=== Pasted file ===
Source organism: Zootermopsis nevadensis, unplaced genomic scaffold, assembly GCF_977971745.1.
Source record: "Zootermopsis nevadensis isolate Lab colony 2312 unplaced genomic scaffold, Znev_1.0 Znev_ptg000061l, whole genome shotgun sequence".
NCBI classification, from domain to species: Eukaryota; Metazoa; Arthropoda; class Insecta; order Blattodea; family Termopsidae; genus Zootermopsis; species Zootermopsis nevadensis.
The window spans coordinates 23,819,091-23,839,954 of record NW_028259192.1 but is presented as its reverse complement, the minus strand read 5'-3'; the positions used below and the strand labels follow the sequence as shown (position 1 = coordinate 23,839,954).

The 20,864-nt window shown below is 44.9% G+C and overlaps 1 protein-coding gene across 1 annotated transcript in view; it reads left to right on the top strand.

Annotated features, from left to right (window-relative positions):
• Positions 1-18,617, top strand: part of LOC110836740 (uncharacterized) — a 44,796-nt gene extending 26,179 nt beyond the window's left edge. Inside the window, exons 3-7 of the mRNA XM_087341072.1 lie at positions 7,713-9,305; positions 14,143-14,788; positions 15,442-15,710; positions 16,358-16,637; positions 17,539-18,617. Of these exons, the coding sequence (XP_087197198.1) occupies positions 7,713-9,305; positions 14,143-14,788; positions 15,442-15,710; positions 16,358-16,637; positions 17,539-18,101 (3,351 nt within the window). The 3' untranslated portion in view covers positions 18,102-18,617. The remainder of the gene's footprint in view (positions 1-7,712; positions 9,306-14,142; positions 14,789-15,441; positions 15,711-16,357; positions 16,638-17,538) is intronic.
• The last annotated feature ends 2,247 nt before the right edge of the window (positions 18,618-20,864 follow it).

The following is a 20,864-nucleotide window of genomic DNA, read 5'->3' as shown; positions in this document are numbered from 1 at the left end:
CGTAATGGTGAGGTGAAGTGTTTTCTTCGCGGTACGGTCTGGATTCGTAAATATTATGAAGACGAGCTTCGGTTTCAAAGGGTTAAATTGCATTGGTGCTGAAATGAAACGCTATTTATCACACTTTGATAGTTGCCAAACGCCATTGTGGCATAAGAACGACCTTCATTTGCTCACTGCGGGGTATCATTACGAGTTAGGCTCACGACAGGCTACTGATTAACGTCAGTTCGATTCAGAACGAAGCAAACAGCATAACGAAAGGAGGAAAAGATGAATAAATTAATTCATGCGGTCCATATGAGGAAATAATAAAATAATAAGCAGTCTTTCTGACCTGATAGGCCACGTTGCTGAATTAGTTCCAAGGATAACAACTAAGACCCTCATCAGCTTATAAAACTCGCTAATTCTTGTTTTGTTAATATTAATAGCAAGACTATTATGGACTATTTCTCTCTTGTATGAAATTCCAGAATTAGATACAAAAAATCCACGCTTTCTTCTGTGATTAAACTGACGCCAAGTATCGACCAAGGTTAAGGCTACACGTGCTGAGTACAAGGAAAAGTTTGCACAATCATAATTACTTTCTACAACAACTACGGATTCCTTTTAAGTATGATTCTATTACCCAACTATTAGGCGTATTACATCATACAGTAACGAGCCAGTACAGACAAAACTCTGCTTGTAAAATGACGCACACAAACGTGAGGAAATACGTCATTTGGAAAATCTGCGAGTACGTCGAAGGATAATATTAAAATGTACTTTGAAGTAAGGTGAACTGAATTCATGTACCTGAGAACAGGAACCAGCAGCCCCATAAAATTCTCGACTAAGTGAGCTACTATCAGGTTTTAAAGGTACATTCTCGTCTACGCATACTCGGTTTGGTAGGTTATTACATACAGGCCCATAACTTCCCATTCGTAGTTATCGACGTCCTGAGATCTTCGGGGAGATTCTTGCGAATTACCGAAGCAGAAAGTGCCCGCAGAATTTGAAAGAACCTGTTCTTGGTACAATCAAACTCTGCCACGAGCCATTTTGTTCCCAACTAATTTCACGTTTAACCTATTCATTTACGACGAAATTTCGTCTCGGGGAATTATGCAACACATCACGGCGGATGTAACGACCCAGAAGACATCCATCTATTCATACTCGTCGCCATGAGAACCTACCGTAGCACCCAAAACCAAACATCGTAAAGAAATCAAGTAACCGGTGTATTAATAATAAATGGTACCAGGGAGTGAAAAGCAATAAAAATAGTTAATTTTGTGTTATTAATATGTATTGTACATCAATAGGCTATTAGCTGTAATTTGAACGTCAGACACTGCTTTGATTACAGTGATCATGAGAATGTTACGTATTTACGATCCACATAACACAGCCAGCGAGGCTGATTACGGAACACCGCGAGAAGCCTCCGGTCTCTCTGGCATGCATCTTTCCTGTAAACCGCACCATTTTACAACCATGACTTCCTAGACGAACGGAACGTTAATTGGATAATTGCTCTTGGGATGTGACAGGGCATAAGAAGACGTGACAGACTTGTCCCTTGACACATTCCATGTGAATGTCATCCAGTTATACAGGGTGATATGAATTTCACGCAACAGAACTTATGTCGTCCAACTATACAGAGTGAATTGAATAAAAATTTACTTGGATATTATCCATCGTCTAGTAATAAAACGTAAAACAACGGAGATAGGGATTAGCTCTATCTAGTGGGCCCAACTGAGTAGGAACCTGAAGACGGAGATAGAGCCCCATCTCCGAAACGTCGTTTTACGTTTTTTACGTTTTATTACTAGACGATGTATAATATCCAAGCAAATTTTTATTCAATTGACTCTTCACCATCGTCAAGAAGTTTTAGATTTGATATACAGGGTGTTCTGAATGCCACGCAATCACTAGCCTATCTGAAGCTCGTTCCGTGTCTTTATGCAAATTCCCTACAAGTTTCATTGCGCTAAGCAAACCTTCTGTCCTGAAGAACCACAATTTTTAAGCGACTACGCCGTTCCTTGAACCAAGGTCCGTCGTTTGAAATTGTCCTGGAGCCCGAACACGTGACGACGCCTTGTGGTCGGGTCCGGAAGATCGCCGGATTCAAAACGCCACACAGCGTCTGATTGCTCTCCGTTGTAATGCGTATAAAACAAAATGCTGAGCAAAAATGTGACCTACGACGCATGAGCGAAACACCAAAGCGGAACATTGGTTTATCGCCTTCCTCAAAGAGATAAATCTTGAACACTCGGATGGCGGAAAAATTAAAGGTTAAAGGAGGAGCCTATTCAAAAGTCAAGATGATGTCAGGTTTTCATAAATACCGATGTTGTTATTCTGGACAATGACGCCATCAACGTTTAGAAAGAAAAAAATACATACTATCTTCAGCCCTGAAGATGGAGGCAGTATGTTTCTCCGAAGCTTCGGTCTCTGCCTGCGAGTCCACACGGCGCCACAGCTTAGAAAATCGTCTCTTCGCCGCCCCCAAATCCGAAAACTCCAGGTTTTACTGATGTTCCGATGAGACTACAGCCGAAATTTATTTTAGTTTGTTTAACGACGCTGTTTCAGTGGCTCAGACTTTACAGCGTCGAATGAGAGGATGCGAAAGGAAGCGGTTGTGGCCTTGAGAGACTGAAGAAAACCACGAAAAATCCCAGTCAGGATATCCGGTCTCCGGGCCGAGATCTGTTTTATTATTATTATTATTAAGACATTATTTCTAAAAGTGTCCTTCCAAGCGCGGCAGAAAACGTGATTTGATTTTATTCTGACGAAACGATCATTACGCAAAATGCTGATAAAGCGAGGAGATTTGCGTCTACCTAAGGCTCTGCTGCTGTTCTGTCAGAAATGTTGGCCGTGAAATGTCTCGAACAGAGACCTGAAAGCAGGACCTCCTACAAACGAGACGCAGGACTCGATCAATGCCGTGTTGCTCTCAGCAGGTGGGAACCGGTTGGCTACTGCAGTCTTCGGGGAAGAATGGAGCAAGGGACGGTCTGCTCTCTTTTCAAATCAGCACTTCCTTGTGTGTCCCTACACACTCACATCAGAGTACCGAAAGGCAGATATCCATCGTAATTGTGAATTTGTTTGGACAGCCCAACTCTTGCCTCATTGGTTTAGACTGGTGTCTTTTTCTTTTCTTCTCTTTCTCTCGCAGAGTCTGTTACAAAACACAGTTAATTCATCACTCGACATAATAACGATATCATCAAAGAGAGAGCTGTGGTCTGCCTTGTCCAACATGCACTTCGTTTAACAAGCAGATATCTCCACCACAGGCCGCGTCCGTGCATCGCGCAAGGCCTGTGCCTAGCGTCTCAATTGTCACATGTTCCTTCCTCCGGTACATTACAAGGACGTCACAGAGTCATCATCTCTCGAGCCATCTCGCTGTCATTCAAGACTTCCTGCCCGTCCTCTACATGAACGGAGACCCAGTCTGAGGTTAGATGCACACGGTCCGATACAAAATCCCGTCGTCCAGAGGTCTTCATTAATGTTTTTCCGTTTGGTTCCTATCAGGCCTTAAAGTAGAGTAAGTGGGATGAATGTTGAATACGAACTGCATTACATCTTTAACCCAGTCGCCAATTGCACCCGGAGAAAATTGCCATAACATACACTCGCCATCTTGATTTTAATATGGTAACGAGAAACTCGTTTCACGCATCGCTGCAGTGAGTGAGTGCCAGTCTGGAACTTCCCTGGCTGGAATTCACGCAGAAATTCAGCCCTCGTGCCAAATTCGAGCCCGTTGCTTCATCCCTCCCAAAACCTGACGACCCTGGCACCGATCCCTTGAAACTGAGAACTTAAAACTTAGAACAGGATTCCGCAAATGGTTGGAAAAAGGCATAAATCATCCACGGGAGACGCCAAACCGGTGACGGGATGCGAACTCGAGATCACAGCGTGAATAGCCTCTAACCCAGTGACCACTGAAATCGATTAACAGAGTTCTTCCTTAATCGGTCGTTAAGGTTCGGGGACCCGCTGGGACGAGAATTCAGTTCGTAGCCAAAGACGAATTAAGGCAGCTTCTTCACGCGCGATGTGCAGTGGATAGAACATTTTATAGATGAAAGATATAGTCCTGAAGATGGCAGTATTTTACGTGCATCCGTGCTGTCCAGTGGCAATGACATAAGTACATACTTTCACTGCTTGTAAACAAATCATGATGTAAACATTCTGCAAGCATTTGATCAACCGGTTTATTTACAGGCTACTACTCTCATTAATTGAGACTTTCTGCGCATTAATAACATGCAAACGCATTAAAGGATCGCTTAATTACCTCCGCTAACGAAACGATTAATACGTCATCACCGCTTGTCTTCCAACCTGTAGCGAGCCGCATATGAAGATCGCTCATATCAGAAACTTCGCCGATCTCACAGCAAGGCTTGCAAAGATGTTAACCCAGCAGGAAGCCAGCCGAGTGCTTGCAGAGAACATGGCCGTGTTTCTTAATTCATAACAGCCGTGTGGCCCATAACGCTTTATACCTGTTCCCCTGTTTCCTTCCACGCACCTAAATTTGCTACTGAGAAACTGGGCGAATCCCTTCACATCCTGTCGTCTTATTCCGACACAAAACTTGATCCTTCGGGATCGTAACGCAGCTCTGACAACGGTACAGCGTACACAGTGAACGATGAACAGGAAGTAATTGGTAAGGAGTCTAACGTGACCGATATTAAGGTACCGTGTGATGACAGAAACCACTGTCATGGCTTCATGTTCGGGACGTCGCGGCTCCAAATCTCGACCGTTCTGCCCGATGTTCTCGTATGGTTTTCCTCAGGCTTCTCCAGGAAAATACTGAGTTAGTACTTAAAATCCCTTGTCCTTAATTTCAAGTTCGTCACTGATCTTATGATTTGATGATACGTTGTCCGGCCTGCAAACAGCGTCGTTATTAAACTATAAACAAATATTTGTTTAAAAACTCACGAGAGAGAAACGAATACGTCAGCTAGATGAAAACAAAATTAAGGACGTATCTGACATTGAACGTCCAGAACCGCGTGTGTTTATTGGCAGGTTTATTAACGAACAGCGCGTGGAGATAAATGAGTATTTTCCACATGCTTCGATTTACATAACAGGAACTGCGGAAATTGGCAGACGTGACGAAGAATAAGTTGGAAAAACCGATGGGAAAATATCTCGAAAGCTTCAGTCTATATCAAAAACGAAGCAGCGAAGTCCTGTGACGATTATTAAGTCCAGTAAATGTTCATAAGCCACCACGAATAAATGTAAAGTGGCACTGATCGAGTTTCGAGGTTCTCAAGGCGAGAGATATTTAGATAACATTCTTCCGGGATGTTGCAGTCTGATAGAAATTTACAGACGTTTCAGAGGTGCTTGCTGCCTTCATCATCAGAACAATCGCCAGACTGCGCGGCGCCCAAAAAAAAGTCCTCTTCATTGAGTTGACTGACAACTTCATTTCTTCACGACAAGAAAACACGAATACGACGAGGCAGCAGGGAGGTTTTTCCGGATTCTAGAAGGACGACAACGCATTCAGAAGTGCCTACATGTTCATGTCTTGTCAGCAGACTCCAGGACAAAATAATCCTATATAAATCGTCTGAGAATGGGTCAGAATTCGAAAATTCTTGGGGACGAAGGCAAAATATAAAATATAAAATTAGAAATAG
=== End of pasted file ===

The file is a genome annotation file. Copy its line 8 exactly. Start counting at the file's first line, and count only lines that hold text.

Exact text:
• The last annotated feature ends 2,247 nt before the right edge of the window (positions 18,618-20,864 follow it).